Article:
Still and all, Waltz remains a fine example of movie horror done in both color and sunny surroundings, and with a lot of style and conviction. Too bad, it's slipped into movieland's version of yester-year oblivion. It deserves better. And, if nothing else, the script raises the scary question of whether dogs really are man's (woman's) best friend.
*** This review may contain spoilers ***
Since the birth of the moving picture, the Devil has had a lucrative acting career. From Witchcraft Through the Ages to appearing as green goo in Prince of Darkness, there's never been a dull moment. In the Mephisto Waltz the "Master" makes a fleeting appearance, just a footfall and a shadow.
The Mephisto Waltz is oft compared to Rosemary's Baby, with the betraying husband and victimised wife. It is the direct opposite. The husband is the victim and the wife the betrayer. Throw in spatterings of Nothing but the Night, Season of the Witch, dream sequences similar to The Masque of the Red Death, and hints that the upper class/rich are "different" (They Live, Society).
The pianist Duncan Ely achieves immortality via soul transpostion. He selects his victim on their hands. It is interesting to consider who he was in previous "lives". The film hints that he may be Lizit, Rachmaninov and Mozart. Linking musical genius to pacts with the Devil is not uncommon e.g. blues guitarist Robert Johnson.
The satanists completely underestimate Paula Clarkson, even though she "warns" them that she's "tough, precocious and beautiful". Clarkson has obviously read/watched Casting the Runes/Night of the Demon (not the sasquatch film silly) and beats the satanists at their own game. She does this absolutely by selling her own soul. Surprisingly God and religion play no part in the film whatsoever unlike most films about the Devil. The characters in the film are Godless.
The most interesting aspect of the film is the aforementioned betrayal of the husband, Myles. Paula actively excepts Ely as her new spouse with no notion of redeeming or avenging her true husband. Why?. At the start, the couple share two scenes in bed. In both Myles is more keen on sleeping, rejecting Paula's advances. She jokes that they are intimate only once a year. She is not far from the truth. Myles has the libido of a eunuch with the personality, ambition and fidelity to match. When Ely possesses his body, the relationship with Paula becomes more physical and exciting. Paula prefers Ely to Myles who is quickly forgotten. Paula's only adversary is the daughter/wife Roxanne whose body she gladly accepts. Ely and Paula "deserve" each other.
*** This review may contain spoilers ***
Similar to the story in Rosemary's Baby, a husband (Alan Alda) with a beautiful wife (Jacqueline Bisset) gets involved with a satanic cult, this time led by a dying concert pianist (Curt Jurgens) who sees the young man's body as the right "vehicle" in which to transplant his doomed soul. How many times has he had to do this before? How this operation actually plays out on the screen isn't all that impressive, though the man's daughter played by Barbara Parkins, is, as her body is that of his daughter, but it's possessed by the soul of his dead wife. Needless to say, Parkins is perfect for the part, and that this is essential viewing for Parkins fans. The old man now gets to be the husband of Alda's beautiful wife played by Bisset in a merely temporary arrangement, as she's more an obstacle, though Alda's new persona has a more supercharged sex drive than the old one and relishes her much more than the old one ever did. And Bisset falls in love with the new incarnation, setting up a nasty showdown with Parkins, in a tidy little conclusion where the evil mother's spirit goes from one beautiful body to another. Between the sex and the search for young bodies, and the bizarre satanic rituals and a weird New Year's Eve party, and lots of psychedelia trippy camera work, this even manages to surpass Rosemary's Baby in scope and reach, though not so much in the dark underpinnings of the story, under the direction of the underrated Paul Wendkos.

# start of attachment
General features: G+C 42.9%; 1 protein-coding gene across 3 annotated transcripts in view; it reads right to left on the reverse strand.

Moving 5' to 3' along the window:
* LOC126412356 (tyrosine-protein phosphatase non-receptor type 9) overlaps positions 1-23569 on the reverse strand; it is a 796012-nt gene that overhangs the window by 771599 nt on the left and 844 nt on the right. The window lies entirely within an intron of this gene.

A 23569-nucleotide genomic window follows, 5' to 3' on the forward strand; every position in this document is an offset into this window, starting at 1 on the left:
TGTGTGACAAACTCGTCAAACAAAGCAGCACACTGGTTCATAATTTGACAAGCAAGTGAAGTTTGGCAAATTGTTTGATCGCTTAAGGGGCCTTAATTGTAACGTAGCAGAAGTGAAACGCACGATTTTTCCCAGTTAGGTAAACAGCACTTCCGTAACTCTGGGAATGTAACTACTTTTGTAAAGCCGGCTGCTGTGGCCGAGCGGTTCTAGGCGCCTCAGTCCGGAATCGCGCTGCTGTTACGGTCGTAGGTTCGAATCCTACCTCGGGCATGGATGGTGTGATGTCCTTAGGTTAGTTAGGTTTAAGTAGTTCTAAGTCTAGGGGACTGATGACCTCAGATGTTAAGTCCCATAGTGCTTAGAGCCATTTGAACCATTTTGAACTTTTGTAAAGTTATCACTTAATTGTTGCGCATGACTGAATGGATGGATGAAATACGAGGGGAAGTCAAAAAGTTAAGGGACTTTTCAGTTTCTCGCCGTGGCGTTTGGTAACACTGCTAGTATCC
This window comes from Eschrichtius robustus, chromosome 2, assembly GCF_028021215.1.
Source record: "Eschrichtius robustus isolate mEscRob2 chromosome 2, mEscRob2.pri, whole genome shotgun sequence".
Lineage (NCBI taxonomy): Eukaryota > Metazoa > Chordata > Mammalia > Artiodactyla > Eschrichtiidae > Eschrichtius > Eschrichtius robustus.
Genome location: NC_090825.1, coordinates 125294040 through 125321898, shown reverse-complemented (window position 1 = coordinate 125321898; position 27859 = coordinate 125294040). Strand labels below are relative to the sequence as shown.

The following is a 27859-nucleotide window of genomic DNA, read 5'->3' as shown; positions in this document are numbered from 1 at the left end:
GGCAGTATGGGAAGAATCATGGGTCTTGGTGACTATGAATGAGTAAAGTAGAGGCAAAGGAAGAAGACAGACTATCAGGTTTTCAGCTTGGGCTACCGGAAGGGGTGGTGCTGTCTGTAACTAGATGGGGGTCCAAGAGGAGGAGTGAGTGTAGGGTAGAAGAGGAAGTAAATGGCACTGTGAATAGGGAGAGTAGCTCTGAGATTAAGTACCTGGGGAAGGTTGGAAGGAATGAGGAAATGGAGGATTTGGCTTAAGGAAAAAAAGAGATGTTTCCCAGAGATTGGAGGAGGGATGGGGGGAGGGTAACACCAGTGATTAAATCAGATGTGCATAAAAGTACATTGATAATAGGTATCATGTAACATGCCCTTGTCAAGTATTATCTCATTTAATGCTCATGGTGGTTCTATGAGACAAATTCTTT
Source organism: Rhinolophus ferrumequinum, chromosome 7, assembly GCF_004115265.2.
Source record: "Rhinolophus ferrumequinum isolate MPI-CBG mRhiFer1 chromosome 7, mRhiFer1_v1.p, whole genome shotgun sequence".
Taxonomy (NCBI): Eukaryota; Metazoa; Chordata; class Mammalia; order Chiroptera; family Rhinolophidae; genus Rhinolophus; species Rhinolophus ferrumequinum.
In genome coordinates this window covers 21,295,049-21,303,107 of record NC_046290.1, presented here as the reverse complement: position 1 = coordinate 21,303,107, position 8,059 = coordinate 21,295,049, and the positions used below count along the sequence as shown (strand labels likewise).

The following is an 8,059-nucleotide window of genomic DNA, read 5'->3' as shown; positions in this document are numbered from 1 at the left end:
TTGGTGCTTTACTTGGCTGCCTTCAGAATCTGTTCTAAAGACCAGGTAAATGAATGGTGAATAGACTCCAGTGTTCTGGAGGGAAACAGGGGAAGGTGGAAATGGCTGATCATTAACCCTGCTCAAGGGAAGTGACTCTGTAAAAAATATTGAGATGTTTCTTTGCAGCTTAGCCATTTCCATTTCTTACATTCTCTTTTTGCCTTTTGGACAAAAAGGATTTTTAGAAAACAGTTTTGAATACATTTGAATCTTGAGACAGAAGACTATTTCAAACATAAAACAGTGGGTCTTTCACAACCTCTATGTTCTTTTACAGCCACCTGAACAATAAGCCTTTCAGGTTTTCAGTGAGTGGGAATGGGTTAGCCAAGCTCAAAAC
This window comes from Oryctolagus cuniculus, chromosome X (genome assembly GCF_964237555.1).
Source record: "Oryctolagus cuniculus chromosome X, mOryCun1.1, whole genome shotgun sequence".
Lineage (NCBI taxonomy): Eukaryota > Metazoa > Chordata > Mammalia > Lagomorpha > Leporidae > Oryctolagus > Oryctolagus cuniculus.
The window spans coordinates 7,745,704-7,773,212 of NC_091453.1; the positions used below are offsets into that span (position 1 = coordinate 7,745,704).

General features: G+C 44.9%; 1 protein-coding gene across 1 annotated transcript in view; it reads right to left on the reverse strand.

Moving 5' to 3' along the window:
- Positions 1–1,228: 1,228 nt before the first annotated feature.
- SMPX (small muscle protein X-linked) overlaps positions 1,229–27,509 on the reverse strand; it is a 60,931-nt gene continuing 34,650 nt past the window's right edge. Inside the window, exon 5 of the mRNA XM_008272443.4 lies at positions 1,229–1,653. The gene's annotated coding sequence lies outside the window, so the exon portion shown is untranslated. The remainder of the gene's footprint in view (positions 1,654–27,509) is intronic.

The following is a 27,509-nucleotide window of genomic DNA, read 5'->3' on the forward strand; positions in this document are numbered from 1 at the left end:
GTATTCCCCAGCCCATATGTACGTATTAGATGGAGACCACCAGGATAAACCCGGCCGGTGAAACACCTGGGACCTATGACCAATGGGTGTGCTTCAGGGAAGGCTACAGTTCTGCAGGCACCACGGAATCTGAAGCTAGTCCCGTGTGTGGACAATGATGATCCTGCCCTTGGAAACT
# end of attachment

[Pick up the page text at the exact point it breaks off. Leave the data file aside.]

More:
A good plot similar to HP Lovecraft's "The thing on the doorstep" without the "innsmouth look" of Asenath but with the body swapping of devil worshippers attempting an eternal leapfrog through history using others bodies . Violence is kept to a minimum the required evil for this horror is amply supplied by absentee devil who's decadent servants plot and dissemble to increase their own worth , chilling dreams of the blue wax applying witches are the best moments. Alan Alda's performance was believably naive and overshadowed by a masterful and compelling kurt jurgens dry self absorbed and above the pettiness of his guests . Miss Blisset charming, beautiful ."The Ninth gate" , "The night of the demon" may be better films but would happily keep company on the same shelf.
Very strongly reminiscent of Rosemary's Baby in substance and style,
and why not? When did Hollywood not endear itself to cash-ins of other
popular films? Jackie Bissett got to do two of them - this one and The
She's great in both. Everyone else is very good, but for Alan Alda, who is merely adequate. Funny, even Bradford Dillman is better here, but then Alda wasn't yet into his stride. This almost reeks of TV movie entrapments, it's a Quinn Martin production, but manages to overcome most of them with a fairly literate denouement.
There's the momentary lapse into trite dialog, and silliness, as exhibited by a trip to Mexico where entry into Mexico is announced by a painted billboard on a two-lane highway running past a park with water sprinklers going and with no border guards nor line of cars. Believe me, I went to Mexico in 1971 both from San Diego and inland Calexico, and there was no such sweetheart road of entry.
Well, watch it and you'll see what I mean. It's worth a view just for the great opening credits.
|Page 1 of 4:||   |
|Plot summary||Ratings||External reviews|
|Plot keywords||Main details||Your user reviews|
|Your vote history|